Scientists find breakthrough way to make batteries cheaper and more capable

 (AFP via Getty Images)
(AFP via Getty Images)

Scientists have found a new way to make batteries both cheaper and more capable, by “doping” them.

The technique adds small amounts of easily available elements to the batteries to dramatically change their performance.

The world has become heavily dependent on lithium-ion batteries, used in everything from our cars to our mobile phones, as well as for storing energy. But they suffer from a range of problems, including their heavy reliance on rare and expensive resources.

Researchers hope that can be approved by moving towards more efficient and sustainable materials in the battery cathodes. That is the part of the battery where important electron exchanges processes happen – and where many of those problems occur.

Last year, researchers announced that they had found a new material for that cathode that allows for a high capacity using iron and oxygen reactions. But it brought problems, because charging and recharging those batteries produced oxygen.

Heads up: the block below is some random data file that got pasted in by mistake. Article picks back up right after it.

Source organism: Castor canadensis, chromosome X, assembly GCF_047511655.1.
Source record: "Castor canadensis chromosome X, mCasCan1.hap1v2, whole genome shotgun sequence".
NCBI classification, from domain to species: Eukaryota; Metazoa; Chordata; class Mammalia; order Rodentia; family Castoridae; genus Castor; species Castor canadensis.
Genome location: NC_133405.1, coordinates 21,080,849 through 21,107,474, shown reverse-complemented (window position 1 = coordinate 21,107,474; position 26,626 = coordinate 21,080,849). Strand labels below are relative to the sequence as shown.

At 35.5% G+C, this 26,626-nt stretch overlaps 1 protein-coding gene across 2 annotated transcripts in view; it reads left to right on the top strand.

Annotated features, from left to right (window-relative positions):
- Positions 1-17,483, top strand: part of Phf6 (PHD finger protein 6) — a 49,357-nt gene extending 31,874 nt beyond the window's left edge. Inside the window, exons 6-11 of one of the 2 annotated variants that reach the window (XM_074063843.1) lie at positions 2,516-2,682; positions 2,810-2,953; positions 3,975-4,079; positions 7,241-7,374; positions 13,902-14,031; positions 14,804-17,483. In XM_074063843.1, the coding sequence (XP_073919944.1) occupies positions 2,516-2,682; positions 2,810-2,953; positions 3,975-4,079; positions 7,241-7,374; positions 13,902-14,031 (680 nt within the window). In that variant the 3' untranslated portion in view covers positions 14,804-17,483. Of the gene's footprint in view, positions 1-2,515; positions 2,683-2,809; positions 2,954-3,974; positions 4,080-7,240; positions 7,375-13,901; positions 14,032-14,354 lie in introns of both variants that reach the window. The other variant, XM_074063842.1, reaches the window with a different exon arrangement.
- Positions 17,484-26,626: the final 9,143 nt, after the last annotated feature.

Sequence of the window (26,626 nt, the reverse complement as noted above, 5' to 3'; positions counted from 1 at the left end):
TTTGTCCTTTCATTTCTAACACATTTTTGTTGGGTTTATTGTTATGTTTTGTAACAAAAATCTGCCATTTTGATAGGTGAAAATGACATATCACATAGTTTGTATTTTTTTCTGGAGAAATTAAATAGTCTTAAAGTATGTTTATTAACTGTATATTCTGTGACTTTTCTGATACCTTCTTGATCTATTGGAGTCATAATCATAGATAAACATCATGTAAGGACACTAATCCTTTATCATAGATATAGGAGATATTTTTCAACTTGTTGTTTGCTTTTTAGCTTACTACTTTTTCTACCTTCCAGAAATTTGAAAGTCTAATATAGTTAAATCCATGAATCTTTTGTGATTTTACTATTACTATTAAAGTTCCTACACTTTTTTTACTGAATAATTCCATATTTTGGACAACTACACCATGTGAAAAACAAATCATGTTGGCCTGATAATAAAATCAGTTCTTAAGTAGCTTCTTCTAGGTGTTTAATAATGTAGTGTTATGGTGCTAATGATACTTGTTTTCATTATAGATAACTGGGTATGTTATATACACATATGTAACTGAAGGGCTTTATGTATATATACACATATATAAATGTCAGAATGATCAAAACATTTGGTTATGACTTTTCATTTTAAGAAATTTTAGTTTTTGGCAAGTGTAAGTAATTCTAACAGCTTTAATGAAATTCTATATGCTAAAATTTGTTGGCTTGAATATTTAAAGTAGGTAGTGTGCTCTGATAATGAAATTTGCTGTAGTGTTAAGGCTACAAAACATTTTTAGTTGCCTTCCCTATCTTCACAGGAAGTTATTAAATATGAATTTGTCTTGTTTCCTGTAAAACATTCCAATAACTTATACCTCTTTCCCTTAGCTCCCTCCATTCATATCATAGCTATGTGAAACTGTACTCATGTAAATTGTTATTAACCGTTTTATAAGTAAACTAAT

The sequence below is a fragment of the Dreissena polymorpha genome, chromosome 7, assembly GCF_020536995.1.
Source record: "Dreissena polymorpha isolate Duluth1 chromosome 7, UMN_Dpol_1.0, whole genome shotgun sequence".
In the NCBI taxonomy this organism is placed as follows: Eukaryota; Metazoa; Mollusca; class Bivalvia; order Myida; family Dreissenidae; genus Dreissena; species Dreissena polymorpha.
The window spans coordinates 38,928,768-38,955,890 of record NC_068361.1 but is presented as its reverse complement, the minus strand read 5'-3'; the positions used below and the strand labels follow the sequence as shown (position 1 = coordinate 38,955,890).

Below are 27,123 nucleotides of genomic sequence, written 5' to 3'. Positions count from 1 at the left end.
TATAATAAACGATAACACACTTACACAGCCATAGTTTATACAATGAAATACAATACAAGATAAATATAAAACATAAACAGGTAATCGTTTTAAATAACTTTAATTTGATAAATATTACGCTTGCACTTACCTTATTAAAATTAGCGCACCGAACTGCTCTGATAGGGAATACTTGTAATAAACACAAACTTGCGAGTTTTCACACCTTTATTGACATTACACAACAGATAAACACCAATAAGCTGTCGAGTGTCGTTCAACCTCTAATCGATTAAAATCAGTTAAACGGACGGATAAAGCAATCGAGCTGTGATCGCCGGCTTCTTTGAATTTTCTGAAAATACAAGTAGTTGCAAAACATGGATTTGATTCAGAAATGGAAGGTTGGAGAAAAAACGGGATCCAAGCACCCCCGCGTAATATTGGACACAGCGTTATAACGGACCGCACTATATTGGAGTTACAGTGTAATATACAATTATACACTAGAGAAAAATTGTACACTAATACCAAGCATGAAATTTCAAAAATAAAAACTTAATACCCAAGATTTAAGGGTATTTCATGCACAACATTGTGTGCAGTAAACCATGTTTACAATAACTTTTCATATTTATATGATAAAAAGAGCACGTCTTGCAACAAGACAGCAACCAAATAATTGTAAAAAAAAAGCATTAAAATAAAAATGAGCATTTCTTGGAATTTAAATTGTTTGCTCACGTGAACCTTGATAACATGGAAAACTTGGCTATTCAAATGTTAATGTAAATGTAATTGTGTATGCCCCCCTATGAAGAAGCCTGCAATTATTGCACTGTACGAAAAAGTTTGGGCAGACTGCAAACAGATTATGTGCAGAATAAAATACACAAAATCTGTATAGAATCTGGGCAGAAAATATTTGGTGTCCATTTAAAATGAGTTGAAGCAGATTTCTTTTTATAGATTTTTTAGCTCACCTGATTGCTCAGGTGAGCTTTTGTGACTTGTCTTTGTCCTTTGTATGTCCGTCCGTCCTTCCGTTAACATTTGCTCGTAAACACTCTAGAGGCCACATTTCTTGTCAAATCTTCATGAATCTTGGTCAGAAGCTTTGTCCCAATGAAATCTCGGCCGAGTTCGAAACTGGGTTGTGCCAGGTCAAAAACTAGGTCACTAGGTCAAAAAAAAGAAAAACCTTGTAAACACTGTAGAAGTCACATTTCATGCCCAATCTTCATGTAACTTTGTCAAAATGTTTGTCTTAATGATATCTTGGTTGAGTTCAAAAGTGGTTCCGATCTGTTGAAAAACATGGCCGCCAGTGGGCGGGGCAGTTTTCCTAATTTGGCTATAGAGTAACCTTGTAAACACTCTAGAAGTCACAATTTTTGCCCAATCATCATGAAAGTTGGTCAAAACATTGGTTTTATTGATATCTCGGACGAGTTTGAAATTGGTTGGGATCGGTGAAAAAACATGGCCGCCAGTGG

Now researchers say that “doping” process could overcome that problem – and lead to the new technology being useful.

“We have now found that the cyclability could be significantly enhanced by doping small amounts of abundantly available elements such as aluminium, silicon, phosphorus, and sulfur into the cathode’s crystal structure,” said Hiroaki Kobayashi from Hokkaido University.

The new insights could increase the stability of the batteries so that they hold their charge by as much as 90 per cent.

“We will continue to develop these new insights, hoping to make a significant contribution to the advances in battery technology that will be crucial if electric power is to widely replace fossil fuel use, as required by global efforts to combat climate change,” said Kobayashi.

The work is described in a paper, ‘Toward Cost-Effective High-Energy Lithium-Ion Battery Cathodes: Covalent Bond Formation Empowers Solid-State Oxygen Redox in Antifluorite-Type Lithium-Rich Iron Oxide’, published in the journal ACS Materials Letters.